Intel Macs and SwordSearcher

thinkbible said:
With the introduction of the new Intel Macs, will we have a Mac version of SwordSearcher soon?

It doesn't look like there will be a Mac version of SwordSearcher any time soon. The switch to Intel chips doesn't really change much in regards to a Mac port of SwordSearcher.

SwordSearcher is designed with Delphi, which is strictly a Windows development tool. So, any Mac version of SwordSearcher has to be programmed from the ground up.

A Mac version of SwordSearcher was actually worked on for a while. The experience was a learning one, and it's unlikely that we will be revisiting it in the near future.

There are a lot of plans for the next major update of SwordSearcher, so any work on other platforms will have to be reconsidered only after that is complete.
Intel-powered Macs arrive : David Frith
JANUARY 31, 2006

APPLE Computer Australia has begun selling the first Macintosh models that use Intel chips, rather than the IBM-Motorola PowerPC processors that have powered Macs for years.

Two iMac all-in-one consumer models, powered by the latest Intel duo-core processors, are available from Apple resellers or the online Apple Store.

All-new Intel-based MacBook Pro portables are to be available Australia in February.

Two questions being widely debated by Mac and Windows computer users are:

Will you be able to run the Microsoft Windows operating system and the present Mac OS X (Tiger), on an Intel Mac?

Since the Intel chips are the same on both platforms, what's the chance of being able to unleash the Tiger on a Windows PC?

You can't run Windows satisfactorily on an Intel Mac right now, but there seems every chance you will be able to do so by the end of this year, maybe sooner.

Apple Computer senior vice-president Phil Schiller said last year the company had no plans to sell or support Windows on an Intel-based Mac.

"That doesn't preclude someone from running it on a Mac," he said. "They probably will. We won't do anything to preclude that."

No sooner had the new Macs hit the market than a number of people were trying to boot up Windows on an Intel Mac.

So far, everyone seems to have failed because the new Macs use Extensible Firmware Interface to control the booting-up process.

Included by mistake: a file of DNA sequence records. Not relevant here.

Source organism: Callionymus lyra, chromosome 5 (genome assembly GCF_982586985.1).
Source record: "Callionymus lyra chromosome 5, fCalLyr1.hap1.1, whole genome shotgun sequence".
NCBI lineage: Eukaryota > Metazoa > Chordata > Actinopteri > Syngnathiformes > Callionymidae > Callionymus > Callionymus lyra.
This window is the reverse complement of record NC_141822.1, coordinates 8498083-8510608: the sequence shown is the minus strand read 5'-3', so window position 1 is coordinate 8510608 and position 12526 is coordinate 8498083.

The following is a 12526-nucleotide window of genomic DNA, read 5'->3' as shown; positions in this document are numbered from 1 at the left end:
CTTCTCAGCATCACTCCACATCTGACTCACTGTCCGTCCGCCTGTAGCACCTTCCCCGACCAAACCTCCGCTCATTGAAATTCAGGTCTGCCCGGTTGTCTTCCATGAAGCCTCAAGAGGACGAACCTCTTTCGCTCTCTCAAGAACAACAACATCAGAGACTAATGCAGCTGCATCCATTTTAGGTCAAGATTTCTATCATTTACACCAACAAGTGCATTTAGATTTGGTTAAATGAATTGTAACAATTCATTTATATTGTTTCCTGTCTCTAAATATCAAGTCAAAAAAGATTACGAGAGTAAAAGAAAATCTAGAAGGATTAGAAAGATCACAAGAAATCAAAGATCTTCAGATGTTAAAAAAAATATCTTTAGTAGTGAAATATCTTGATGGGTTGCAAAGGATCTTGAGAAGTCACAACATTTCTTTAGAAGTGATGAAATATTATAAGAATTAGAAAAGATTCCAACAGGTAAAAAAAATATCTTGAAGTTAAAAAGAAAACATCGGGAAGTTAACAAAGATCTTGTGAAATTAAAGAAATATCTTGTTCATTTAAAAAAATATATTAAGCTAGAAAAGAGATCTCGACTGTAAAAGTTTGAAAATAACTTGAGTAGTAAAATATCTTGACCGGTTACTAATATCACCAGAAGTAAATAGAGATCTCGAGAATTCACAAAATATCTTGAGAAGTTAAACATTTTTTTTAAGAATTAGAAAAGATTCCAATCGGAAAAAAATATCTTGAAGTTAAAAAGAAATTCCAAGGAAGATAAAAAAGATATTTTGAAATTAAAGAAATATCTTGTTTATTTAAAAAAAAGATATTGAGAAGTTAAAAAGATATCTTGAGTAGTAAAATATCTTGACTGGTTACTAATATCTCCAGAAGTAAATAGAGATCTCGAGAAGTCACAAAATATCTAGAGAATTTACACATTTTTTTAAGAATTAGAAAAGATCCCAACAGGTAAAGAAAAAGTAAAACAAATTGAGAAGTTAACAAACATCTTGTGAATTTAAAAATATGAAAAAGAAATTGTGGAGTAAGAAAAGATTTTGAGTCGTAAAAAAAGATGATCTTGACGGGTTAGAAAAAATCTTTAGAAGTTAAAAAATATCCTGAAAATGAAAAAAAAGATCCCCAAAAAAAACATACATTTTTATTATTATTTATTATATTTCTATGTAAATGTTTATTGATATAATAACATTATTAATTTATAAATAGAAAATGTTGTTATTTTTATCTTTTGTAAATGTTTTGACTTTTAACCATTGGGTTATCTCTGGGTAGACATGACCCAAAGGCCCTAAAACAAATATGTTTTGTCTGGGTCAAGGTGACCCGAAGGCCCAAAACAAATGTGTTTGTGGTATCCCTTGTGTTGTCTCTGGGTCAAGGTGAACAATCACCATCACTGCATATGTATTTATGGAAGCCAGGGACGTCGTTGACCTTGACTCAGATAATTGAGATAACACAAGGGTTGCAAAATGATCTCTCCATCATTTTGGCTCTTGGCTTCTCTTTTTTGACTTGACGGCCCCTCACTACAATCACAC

EFI was designed by Intel to replace the ageing Basic Input/Output System on future PCs. Most versions of Windows, including XP, just won't work with EFI, so they won't run on the Mac.

It's the same story with beta versions of Vista, Microsoft's new version of Windows, due to hit the market later this year. They don't support EFI.

Microsoft has promised, however, to add EFI support to the final version of Vista, so there's every chance that by the end of the year Vista will run easily and smoothly on the new Macs.

That could be a huge boon for many professional users, especially in the graphics, publishing and engineering industries, in which it's common to have a mix of platforms to get the best of both worlds.

At the other end of the market, games players would relish the thought of being able to run the many Windows-only games on Macintosh.

Faced with this, Apple might well reconsider its decision not to market Macs with Windows pre-installed as well as Mac OS X.

Since it does not licence OS X to any other companies, it would be the only company able to offer computers that run both systems, and probably Linux, too.

If the price was right they would find a ready market.

Microsoft, incidentally, already markets Virtual PC, a program that allows Windows to run on PowerPC Macs, by using software to emulate the Windows environment.

It's slow, but solves a problem for some Mac users who need to occasionally run a Windows application.

Virtual PC won't work on the new Intel Macs because it is not compatible with Rosetta, the software Apple has designed to allow most older applications designed for PowerPC Macs to run on the new machines.

Microsoft Macintosh business unit head Roz Ho says it is working with Apple on ways to bring Virtual PC to the new platform.

So, one way or another, it seems it will be possible soon to have both Windows and Mac OS X running smoothly on the new Macs.

Running Mac OS X on a Windows PC is another matter entirely, however.

"We will not allow Mac OS X to run on anything other than an Apple Mac," Apple's Phil Schiller says.

That hasn't stopped some from trying to run the Macintosh operating system running on a Windows machine.

Some websites have been showing videos of what is purported to be an IBM/Lenovo ThinkPad running Mac OS X, with some apparent limitations.

You can expect Apple's formidable legal teams to crack down very heavily on any attempt to commercialise such practices, even by small backyard operators.

The Australian

Click here for the reference page